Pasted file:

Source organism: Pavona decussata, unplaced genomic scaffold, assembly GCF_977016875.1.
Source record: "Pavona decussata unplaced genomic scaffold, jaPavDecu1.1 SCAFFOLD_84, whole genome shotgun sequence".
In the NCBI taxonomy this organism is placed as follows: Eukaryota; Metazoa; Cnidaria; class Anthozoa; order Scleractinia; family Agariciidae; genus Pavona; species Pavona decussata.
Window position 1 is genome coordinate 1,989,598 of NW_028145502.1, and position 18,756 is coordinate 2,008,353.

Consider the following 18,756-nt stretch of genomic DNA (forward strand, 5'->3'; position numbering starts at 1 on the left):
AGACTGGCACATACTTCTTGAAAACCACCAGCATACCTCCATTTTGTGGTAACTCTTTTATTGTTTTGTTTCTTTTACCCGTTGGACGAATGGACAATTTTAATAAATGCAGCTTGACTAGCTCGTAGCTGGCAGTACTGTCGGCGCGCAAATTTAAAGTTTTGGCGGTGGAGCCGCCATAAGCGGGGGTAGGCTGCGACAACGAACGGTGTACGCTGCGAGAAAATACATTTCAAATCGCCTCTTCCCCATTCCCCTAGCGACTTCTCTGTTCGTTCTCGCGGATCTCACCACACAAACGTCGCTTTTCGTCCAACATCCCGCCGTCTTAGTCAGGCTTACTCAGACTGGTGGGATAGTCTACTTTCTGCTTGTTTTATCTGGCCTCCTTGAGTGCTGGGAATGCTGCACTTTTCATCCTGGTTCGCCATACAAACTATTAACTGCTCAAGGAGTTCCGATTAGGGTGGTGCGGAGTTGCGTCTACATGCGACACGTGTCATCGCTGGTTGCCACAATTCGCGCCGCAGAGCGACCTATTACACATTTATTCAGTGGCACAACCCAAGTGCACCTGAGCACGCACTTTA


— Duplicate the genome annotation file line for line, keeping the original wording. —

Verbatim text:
Source organism: Pavona decussata, unplaced genomic scaffold, assembly GCF_977016875.1.
Source record: "Pavona decussata unplaced genomic scaffold, jaPavDecu1.1 SCAFFOLD_84, whole genome shotgun sequence".
In the NCBI taxonomy this organism is placed as follows: Eukaryota; Metazoa; Cnidaria; class Anthozoa; order Scleractinia; family Agariciidae; genus Pavona; species Pavona decussata.
Window position 1 is genome coordinate 1,989,598 of NW_028145502.1, and position 18,756 is coordinate 2,008,353.

Consider the following 18,756-nt stretch of genomic DNA (forward strand, 5'->3'; position numbering starts at 1 on the left):
AGACTGGCACATACTTCTTGAAAACCACCAGCATACCTCCATTTTGTGGTAACTCTTTTATTGTTTTGTTTCTTTTACCCGTTGGACGAATGGACAATTTTAATAAATGCAGCTTGACTAGCTCGTAGCTGGCAGTACTGTCGGCGCGCAAATTTAAAGTTTTGGCGGTGGAGCCGCCATAAGCGGGGGTAGGCTGCGACAACGAACGGTGTACGCTGCGAGAAAATACATTTCAAATCGCCTCTTCCCCATTCCCCTAGCGACTTCTCTGTTCGTTCTCGCGGATCTCACCACACAAACGTCGCTTTTCGTCCAACATCCCGCCGTCTTAGTCAGGCTTACTCAGACTGGTGGGATAGTCTACTTTCTGCTTGTTTTATCTGGCCTCCTTGAGTGCTGGGAATGCTGCACTTTTCATCCTGGTTCGCCATACAAACTATTAACTGCTCAAGGAGTTCCGATTAGGGTGGTGCGGAGTTGCGTCTACATGCGACACGTGTCATCGCTGGTTGCCACAATTCGCGCCGCAGAGCGACCTATTACACATTTATTCAGTGGCACAACCCAAGTGCACCTGAGCACGCACTTTA